One of the strongest bonds on the planet is that between a mother and her child. Very little can break that under normal circumstances but what if that mother has brought her son into the world under conditions of extreme and continual duress? Welcome to Emma Donoghue’s Room which is receiving its world premiere at the Theatre Royal Stratford East this month.
Little Jack (Harrison Wilding) is five years old today. To him, this is a momentous day as he is now grown up and his inner voice, Big Jack (Fela Lufadeju) can’t wait to celebrate his birthday with Ma (Witney White). However, unlike other children, Jack and Ma will be celebrating in Room, the single space in which they live and Jack’s entire world. Seven years previously, Ma – then a 19-year-old girl – was abducted by Old Nick (Liam McKenna) who has imprisoned her in a single room ever since. Jack is the result of old Nick’s frequent visits to Ma when he brings food and rapes her, whilst Jack sleeps in a wardrobe. Jack doesn’t mind any of this though as to him, there is Ma, Room – and all its contents – and nothing else in the world. He watches television a bit but believes everything he sees is from a different planet. However, things cannot go on as they are and Ma is worried about Old Nick’s actions so comes up with a plan to get her and Jack rescued.
So, never having read the book – which I have now bought – or seen the film, I had no idea what to expect from Room. But to be honest, I’m not sure anything could have fully prepared me for the production I saw. It starts from the moment the doors open when the audience observe Room from the outside, looking down through Skylight – excellent video Design from Andrzej Goulding. As the play starts, we move down and into Room, and I have to say, the set by Lily Arnold, particularly in the first act, was amazing. The story itself is quite fascinating and takes the audience on a real rollercoaster emotionally. There is a lot of humour, mainly around the thoughts and innocence of Young Jack and there are songs. This came as a real surprise to me as Room is not a musical but is a play enhanced by songs (Music and Lyrics by Cora Bissett and Kathryn Joseph) – most often sung by Ma as part of her own thought processes. The only issue I had with the story was that, without giving too much away, I felt Old Nick was way too trusting at the end of Act I. I’m not sure the character, as I had read him up to then, would have done what he did in the way he did.
And speaking of old Nick, congratulations to writer Emma Donoghue and actor Liam McKenna for creating such a horrible character. I have been reviewing a few years now and can honestly say in over 500 productions, I have never felt so much hatred and loathing for a character on the stage. Even writing about him now, I can feel myself getting tense. An excellently written character brought to horrible life by a superb actor. And, overall, the acting was really first rate. Whitney White, Harrison Wilding and Fela Lufadeju were brilliant and, even though Ma never interacted with Big Jack, there was a fascinating chemistry and connection between them all which really shone. There are three children who alternate the role of Little Jack between them and I’m sure they are all equally as good but I have to say from what I saw of Harrison last night, that boy has a great theatrical future ahead of him. A quick word for the other actors not mentioned so far. Stephen Casey as Grandpa was so frustrating to watch and this was, again because of the combination of writing and acting to produce a believable person on the stage. With Lucy Tregear as Grandma, the two of them made an interesting pair as a family who, having adjusted to the loss of their child – as much as they were able – find themselves in a totally unexpected situation. I do think that these characters could have done with a bit more fleshing out but, ultimately they were really interesting to observe. And finally, Janet Kumah who was perfect as the interviewer. With a mix of sugar coated sweetness covering her interview was like a horrific car crash where you want to turn your head away but just can’t.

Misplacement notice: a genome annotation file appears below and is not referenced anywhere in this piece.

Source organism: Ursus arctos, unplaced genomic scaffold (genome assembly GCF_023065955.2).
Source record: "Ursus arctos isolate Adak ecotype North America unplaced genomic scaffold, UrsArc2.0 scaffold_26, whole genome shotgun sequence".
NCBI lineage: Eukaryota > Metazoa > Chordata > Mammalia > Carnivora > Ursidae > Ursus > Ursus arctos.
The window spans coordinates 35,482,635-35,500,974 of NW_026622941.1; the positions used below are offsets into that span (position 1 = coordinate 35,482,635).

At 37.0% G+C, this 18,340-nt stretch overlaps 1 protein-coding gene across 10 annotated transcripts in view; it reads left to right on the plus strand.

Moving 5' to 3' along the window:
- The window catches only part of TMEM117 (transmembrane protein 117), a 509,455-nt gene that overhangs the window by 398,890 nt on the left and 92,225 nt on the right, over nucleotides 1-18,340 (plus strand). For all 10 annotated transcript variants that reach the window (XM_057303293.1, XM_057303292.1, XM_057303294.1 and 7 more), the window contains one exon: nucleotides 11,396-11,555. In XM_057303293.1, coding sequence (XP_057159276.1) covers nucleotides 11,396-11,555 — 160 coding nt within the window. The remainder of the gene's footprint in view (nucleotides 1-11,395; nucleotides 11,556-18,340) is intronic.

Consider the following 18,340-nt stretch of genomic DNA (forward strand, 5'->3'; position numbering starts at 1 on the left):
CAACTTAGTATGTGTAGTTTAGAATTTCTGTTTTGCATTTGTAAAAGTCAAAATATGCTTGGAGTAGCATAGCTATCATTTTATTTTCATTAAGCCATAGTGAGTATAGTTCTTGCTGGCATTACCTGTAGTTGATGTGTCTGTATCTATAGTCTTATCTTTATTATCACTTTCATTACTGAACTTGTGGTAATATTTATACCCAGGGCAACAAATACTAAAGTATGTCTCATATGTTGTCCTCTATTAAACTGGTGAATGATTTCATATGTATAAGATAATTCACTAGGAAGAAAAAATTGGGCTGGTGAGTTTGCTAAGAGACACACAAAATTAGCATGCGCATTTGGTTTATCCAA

Room is not for the faint-hearted. It covers themes and ideas that normal members of the theatre-going public should never have to face. Whilst it lost a bit of steam in the second act, I was completely absorbed in the overall story and the lives of Ma and Jack, with a real lump in my throat as we said goodbye to the two of them and sent them back out into the world outside of Room.
Review by Terry Eastham
Emma Donoghue’s compelling international bestseller Room has been adapted for the stage and has a haunting new score by Scottish songwriter Kathryn Joseph and Cora Bissett. Previously adapted by Donoghue for the screen, the film won several Academy Awards, Golden Globes and BAFTAs. Kidnapped as a teenage girl, Ma has been locked inside a purpose built room in her captor’s garden for seven years. Her 5-year-old son, Jack, has no concept of the world outside and happily exists inside Room with the help of Ma’s games and his vivid imagination where objects like Rug, Lamp and TV are his only friends. But for Ma the time has come to escape and face their biggest challenge to date: the world outside Room.
Tue 2 May – Sat 3 Jun 2017